Political Fraud & Spam
The Conservative Party is one of the largest political parties in the UK. They’re center-right politically (by European standards), nationalist and pro-business. You’ll often see them called the Tory party or Tories – a pejorative nickname they acquired 350 years ago.
While they’re part of the ruling coalition today, there’s a general election coming up in the next couple of weeks and they’re, well, campaigning aggressively. A group of 500 small business owners co-signed a letter to the Telegraph (a mainstream UK newspaper that supports the Conservatives consistently enough that it’s widely known as the Torygraph) expressing strong support for Conservative economic policies and drumming up votes for the election.
So far, nothing unusual. So why am I talking about it? And why am I talking about it here, on an email blog?
As people began to look at the letter, the story began to unravel. First, the letter was published on the Telegraph website as a PDF – and the PDF metadata showed it had been written by the Conservative’s press office, not a group of small businesses.
— Gabriel Scally (@GabrielScally) April 26, 2015
Then it turned out that many of the signatories seemed to have signed it multiple times, each representing slightly different company names. Somebody didn’t dedupe their purchased list, it seems.
When contacted, many of the signatories denied signing anything. Several of them did mention receiving email (spam?) and clicking on a link.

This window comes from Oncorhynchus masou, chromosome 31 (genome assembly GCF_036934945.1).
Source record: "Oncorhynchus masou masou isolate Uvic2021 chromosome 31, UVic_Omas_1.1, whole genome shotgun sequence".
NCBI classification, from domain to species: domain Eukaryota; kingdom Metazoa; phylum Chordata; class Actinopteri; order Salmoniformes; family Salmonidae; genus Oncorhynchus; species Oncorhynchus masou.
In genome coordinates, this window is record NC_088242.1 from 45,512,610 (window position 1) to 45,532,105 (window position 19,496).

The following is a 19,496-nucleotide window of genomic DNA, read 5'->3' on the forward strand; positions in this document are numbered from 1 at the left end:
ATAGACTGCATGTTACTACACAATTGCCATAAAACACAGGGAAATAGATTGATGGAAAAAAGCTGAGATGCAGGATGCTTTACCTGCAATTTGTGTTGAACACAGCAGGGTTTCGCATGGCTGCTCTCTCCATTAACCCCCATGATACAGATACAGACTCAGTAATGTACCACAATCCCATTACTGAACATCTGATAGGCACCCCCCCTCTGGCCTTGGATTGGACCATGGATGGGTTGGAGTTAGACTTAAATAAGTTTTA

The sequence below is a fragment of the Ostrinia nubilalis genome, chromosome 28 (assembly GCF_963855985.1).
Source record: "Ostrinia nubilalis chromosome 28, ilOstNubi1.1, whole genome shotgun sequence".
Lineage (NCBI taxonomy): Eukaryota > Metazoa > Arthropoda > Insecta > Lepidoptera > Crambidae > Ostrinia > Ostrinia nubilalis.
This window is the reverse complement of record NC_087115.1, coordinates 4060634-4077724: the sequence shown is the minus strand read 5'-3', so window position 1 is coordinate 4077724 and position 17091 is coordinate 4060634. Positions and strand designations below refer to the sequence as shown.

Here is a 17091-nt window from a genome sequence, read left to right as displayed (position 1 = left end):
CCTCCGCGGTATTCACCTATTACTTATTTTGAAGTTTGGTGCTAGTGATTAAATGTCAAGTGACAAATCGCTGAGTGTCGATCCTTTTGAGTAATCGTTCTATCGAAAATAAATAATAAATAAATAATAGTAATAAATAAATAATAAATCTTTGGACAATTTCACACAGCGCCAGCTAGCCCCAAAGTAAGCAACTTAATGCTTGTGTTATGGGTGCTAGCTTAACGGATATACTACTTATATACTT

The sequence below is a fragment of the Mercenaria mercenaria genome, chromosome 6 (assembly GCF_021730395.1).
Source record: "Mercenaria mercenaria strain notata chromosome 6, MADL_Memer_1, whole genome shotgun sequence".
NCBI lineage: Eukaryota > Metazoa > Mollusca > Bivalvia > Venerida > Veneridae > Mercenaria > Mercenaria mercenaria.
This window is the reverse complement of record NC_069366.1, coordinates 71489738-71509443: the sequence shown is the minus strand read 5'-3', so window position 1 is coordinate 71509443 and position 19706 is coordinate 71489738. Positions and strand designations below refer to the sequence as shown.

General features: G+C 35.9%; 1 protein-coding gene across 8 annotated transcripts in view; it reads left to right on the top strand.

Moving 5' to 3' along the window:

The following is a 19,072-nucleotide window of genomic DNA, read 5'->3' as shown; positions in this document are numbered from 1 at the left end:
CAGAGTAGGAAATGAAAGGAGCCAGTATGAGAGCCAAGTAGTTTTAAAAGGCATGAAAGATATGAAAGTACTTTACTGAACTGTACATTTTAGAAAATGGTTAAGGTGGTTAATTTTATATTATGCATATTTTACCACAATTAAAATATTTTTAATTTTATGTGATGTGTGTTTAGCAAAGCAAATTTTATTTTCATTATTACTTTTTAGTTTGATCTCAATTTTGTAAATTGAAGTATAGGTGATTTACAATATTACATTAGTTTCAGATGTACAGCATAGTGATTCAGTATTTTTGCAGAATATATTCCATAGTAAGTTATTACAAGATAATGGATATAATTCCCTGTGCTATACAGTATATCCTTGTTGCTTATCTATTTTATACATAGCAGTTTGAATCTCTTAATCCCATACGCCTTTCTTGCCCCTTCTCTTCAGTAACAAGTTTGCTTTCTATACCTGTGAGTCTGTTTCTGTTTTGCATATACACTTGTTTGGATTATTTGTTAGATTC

I am beginning to have very serious doubts as to how many of even the legitimate businesses on the list actually signed anything. Aurum Solutions have issued a statement. Their sales director received an email from Brady “and recalls clicking on the link to find out more”. That’s it. He does not recall signing anything and denies strongly providing any information about the company. Could it be that this was merely an aggressive piece of spamming, where database entries referring to people and their workplace were signed up to this shambles at the mere click of the link?
— Alex Andreou (SturdyBlog)
So it seems to have been a poorly targeted email campaign – apparently some part of which was spam to purchased addresses given the recipients – that used the personal information of people who clicked through as signatories on a piece of political theatre.
There’s a lot more data and discussion at SturdyBlog and also a storify of some of the relevant tweets. The “Grant Shapps” you see mentioned throughout is the SEO Spammer / Conservative Party Chairman.
What’s the email-related message to take away from all this?
- Political email campaigns stretch – and break – the boundaries of acceptable behaviour worldwide, not just in the US
- Just because someone has an email address @example.com does not mean they can speak on behalf of Example Corporation
- If you behave deceptively and annoy enough people someone will uncover and publicise your deception
- Uninformed clickthrough is not consent